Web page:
Several friends in the last few days have sent me messages from Author's Guild and/or news stories from Publisher's Weekly about the message from AG concerning the fact that the Amazon Kindle 2 will read e-books to you. I can sum up my reaction in one question...
Would anyone be offended, if I called this man an idiot?
Oh, you want more definition on my reaction. Since several people have asked me to make this one a blog post, I will happily do so.
First of all, Amazon isn't EXPLOITING anyone's e-book rights. Books don't magically appear on Kindle. They are placed there by authors or publishers, and the distribution of books is a publisher's purview, if you're working with a publisher. If you don't want Kindle books, you need to discuss that with the publisher beforehand, but if they do it, expect to make a choice of not signing the contract or of accepting that it will be distributed there.
And, I've been able to have an e-book read to me by no less than three programs I can name (ReadPlease, Adobe Acrobat, and MSReader) for YEARS (at least 4 years). This is not a new development to Kindle. Nor is it somehow news that it's possible. Unless the book is a secured format, this was always possible for e-books.
Take note. It hasn't killed audio sales yet. Know why?
I can give several reasons. The people buying audio books are purchasing them for the voice actors (not the tinny computer voices, good as some of them are, and the errors in pronunciation computers make in reading), for ease of using them in Mack trucks, etc. None of these things have been effectively overcome by computer text-to-speech/voice yet.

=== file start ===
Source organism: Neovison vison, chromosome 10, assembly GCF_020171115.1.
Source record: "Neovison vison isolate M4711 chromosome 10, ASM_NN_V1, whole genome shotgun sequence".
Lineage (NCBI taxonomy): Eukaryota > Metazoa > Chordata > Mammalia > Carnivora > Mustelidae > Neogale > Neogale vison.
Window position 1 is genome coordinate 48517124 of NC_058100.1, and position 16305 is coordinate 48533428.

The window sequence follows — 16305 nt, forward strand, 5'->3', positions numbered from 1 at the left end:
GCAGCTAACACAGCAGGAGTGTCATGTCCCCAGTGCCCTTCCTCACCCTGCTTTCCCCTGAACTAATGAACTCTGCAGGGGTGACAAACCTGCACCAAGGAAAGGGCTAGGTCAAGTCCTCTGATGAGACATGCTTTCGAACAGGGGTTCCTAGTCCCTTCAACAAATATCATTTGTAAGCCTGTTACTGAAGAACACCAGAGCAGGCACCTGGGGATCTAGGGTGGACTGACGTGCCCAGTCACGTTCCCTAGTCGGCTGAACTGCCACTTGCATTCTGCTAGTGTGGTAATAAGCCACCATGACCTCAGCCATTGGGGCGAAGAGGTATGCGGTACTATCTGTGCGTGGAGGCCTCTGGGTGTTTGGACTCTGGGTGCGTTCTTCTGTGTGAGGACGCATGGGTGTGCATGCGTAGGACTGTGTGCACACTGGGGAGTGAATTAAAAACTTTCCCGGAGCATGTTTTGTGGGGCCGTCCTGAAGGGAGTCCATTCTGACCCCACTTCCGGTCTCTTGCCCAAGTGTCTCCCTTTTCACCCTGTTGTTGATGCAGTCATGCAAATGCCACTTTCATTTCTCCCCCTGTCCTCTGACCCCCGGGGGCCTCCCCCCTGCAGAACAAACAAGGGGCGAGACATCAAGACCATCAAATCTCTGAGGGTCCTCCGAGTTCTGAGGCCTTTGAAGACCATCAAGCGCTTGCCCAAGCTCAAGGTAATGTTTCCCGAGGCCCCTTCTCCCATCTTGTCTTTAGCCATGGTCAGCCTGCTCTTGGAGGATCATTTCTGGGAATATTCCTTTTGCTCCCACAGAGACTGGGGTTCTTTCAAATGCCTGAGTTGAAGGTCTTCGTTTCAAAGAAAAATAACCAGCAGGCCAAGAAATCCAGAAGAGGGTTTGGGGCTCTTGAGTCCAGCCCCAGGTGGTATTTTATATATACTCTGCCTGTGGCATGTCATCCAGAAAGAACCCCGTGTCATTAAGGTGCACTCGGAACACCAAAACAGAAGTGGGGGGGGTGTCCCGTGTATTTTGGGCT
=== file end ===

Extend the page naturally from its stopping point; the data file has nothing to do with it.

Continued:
While I have been busy making a big deal out of the fact that you can text-to-speech many e-books (not all), and they are much cheaper than recorded audio books, it hasn't caught on yet. It won't, until computer can match or exceed what they already get for quality and ease of use, and it can't yet.
If it DOES take off, it will simply mean that people who need audio books will have a much wider choice of reading material, unsecured e-book formats that may never have professional voice actors doing "real" audio books of them. And those publishers who don't want this to happen will simply have to invest in DRM that stops text-to-speech, as they already can.
This isn't the time to start negotiating your e-book rights? Snort. I'm sorry. For them (the ever-wise voices of AG), it's NEVER the time. The doom-saying these people do is fairly amazing to me. We haven't seen this sort of uproar since Gutenberg unveiled his great machine. And it's no more helpful now.
Oh, and his footnote is even more ridiculous. Blind people USE computers. Perhaps not the Kindle, but text-to-speech as a computer software is not new, and there are all sorts of accessories and software to make computers accessible to the blind. Rolling eyes.
IMO, telling the blind that they cannot use perfectly legal text-to-speech programs to read their e-books to them IS infringing on their rights to access (legally) books they bought for their own enjoyment. I'm sorry. As an author, if a blind reader wanted to enjoy my books, why would I balk at them using such a program? As long as they aren't pirating the copies (audio or e...and Kindle won't allow that), why should it be any of my business how someone "reads"/accesses a book he/she bought? It shouldn't be Author's Guild's business either.
These people should join the 21st Century for a few days.